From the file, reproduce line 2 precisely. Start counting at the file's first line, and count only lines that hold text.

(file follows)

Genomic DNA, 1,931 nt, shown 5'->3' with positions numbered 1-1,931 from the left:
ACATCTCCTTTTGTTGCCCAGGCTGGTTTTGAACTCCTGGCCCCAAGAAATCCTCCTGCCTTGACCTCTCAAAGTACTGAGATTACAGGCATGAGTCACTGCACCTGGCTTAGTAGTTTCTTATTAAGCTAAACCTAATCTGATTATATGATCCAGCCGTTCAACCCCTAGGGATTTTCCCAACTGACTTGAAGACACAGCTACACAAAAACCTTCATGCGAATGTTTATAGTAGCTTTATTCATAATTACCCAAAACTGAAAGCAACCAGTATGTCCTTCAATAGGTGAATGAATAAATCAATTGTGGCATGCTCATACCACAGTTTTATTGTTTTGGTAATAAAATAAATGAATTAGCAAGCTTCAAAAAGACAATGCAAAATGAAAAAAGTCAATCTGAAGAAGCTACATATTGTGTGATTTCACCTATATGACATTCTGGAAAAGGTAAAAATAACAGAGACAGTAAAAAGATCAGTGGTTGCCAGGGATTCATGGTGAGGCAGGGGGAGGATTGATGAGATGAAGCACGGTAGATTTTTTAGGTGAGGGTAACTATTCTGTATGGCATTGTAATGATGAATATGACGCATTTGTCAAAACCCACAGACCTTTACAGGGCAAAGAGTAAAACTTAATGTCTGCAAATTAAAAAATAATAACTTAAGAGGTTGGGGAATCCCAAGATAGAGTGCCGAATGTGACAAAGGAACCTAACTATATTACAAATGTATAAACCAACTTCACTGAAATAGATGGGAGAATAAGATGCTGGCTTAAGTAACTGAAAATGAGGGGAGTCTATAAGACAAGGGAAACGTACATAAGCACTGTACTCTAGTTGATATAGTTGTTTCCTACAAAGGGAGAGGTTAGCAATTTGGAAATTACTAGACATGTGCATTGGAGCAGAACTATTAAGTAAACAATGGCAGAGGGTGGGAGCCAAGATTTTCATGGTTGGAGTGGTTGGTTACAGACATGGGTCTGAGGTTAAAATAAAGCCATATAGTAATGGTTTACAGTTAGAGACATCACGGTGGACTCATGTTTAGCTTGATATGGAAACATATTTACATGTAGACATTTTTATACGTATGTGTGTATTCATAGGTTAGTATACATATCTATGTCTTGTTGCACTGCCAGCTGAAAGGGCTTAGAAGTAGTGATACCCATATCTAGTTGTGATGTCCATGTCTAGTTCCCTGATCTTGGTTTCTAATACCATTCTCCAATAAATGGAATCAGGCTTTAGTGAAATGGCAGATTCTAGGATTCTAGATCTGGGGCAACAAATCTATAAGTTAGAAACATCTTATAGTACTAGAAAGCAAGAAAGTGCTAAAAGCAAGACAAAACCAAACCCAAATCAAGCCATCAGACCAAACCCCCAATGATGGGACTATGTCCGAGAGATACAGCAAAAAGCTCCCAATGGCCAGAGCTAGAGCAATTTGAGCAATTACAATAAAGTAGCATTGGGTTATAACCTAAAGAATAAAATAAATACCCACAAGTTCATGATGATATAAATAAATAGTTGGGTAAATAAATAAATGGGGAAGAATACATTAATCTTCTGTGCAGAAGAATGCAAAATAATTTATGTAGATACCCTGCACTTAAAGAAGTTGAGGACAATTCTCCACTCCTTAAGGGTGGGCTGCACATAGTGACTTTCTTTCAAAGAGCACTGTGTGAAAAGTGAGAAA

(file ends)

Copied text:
ACATCTCCTTTTGTTGCCCAGGCTGGTTTTGAACTCCTGGCCCCAAGAAATCCTCCTGCCTTGACCTCTCAAAGTACTGAGATTACAGGCATGAGTCACTGCACCTGGCTTAGTAGTTTCTTATTAAGCTAAACCTAATCTGATTATATGATCCAGCCGTTCAACCCCTAGGGATTTTCCCAACTGACTTGAAGACACAGCTACACAAAAACCTTCATGCGAATGTTTATAGTAGCTTTATTCATAATTACCCAAAACTGAAAGCAACCAGTATGTCCTTCAATAGGTGAATGAATAAATCAATTGTGGCATGCTCATACCACAGTTTTATTGTTTTGGTAATAAAATAAATGAATTAGCAAGCTTCAAAAAGACAATGCAAAATGAAAAAAGTCAATCTGAAGAAGCTACATATTGTGTGATTTCACCTATATGACATTCTGGAAAAGGTAAAAATAACAGAGACAGTAAAAAGATCAGTGGTTGCCAGGGATTCATGGTGAGGCAGGGGGAGGATTGATGAGATGAAGCACGGTAGATTTTTTAGGTGAGGGTAACTATTCTGTATGGCATTGTAATGATGAATATGACGCATTTGTCAAAACCCACAGACCTTTACAGGGCAAAGAGTAAAACTTAATGTCTGCAAATTAAAAAATAATAACTTAAGAGGTTGGGGAATCCCAAGATAGAGTGCCGAATGTGACAAAGGAACCTAACTATATTACAAATGTATAAACCAACTTCACTGAAATAGATGGGAGAATAAGATGCTGGCTTAAGTAACTGAAAATGAGGGGAGTCTATAAGACAAGGGAAACGTACATAAGCACTGTACTCTAGTTGATATAGTTGTTTCCTACAAAGGGAGAGGTTAGCAATTTGGAAATTACTAGACATGTGCATTGGAGCAGAACTATTAAGTAAACAATGGCAGAGGGTGGGAGCCAAGATTTTCATGGTTGGAGTGGTTGGTTACAGACATGGGTCTGAGGTTAAAATAAAGCCATATAGTAATGGTTTACAGTTAGAGACATCACGGTGGACTCATGTTTAGCTTGATATGGAAACATATTTACATGTAGACATTTTTATACGTATGTGTGTATTCATAGGTTAGTATACATATCTATGTCTTGTTGCACTGCCAGCTGAAAGGGCTTAGAAGTAGTGATACCCATATCTAGTTGTGATGTCCATGTCTAGTTCCCTGATCTTGGTTTCTAATACCATTCTCCAATAAATGGAATCAGGCTTTAGTGAAATGGCAGATTCTAGGATTCTAGATCTGGGGCAACAAATCTATAAGTTAGAAACATCTTATAGTACTAGAAAGCAAGAAAGTGCTAAAAGCAAGACAAAACCAAACCCAAATCAAGCCATCAGACCAAACCCCCAATGATGGGACTATGTCCGAGAGATACAGCAAAAAGCTCCCAATGGCCAGAGCTAGAGCAATTTGAGCAATTACAATAAAGTAGCATTGGGTTATAACCTAAAGAATAAAATAAATACCCACAAGTTCATGATGATATAAATAAATAGTTGGGTAAATAAATAAATGGGGAAGAATACATTAATCTTCTGTGCAGAAGAATGCAAAATAATTTATGTAGATACCCTGCACTTAAAGAAGTTGAGGACAATTCTCCACTCCTTAAGGGTGGGCTGCACATAGTGACTTTCTTTCAAAGAGCACTGTGTGAAAAGTGAGAAA